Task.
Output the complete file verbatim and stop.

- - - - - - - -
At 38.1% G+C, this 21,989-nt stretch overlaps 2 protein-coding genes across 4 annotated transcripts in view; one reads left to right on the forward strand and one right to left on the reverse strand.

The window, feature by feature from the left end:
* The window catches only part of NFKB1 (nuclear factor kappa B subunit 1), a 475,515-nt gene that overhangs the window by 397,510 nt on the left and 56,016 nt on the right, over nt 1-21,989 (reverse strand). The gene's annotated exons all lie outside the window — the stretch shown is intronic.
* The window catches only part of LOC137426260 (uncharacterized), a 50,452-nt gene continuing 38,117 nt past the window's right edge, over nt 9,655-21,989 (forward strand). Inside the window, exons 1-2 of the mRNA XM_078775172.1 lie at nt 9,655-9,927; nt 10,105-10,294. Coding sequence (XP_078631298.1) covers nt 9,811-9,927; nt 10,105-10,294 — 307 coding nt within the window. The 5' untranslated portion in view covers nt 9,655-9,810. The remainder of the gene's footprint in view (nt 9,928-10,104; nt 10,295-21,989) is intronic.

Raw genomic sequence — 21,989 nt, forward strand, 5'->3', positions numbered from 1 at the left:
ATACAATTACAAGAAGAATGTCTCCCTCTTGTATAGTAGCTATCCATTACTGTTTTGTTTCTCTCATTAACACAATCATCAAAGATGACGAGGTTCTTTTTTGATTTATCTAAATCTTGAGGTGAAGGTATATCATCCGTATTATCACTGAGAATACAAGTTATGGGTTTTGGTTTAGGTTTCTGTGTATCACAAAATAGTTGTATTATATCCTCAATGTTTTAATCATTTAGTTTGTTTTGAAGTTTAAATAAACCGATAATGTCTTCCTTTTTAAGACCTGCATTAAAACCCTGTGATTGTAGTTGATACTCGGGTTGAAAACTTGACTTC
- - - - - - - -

At 38.1% G+C, this 21,989-nt stretch overlaps 2 protein-coding genes across 4 annotated transcripts in view; one reads left to right on the forward strand and one right to left on the reverse strand.

The window, feature by feature from the left end:
* The window catches only part of NFKB1 (nuclear factor kappa B subunit 1), a 475,515-nt gene that overhangs the window by 397,510 nt on the left and 56,016 nt on the right, over nt 1-21,989 (reverse strand). The gene's annotated exons all lie outside the window — the stretch shown is intronic.
* The window catches only part of LOC137426260 (uncharacterized), a 50,452-nt gene continuing 38,117 nt past the window's right edge, over nt 9,655-21,989 (forward strand). Inside the window, exons 1-2 of the mRNA XM_078775172.1 lie at nt 9,655-9,927; nt 10,105-10,294. Coding sequence (XP_078631298.1) covers nt 9,811-9,927; nt 10,105-10,294 — 307 coding nt within the window. The 5' untranslated portion in view covers nt 9,655-9,810. The remainder of the gene's footprint in view (nt 9,928-10,104; nt 10,295-21,989) is intronic.

Raw genomic sequence — 21,989 nt, forward strand, 5'->3', positions numbered from 1 at the left:
ATACAATTACAAGAAGAATGTCTCCCTCTTGTATAGTAGCTATCCATTACTGTTTTGTTTCTCTCATTAACACAATCATCAAAGATGACGAGGTTCTTTTTTGATTTATCTAAATCTTGAGGTGAAGGTATATCATCCGTATTATCACTGAGAATACAAGTTATGGGTTTTGGTTTAGGTTTCTGTGTATCACAAAATAGTTGTATTATATCCTCAATGTTTTAATCATTTAGTTTGTTTTGAAGTTTAAATAAACCGATAATGTCTTCCTTTTTAAGACCTGCATTAAAACCCTGTGATTGTAGTTGATACTCGGGTTGAAAACTTGACTTC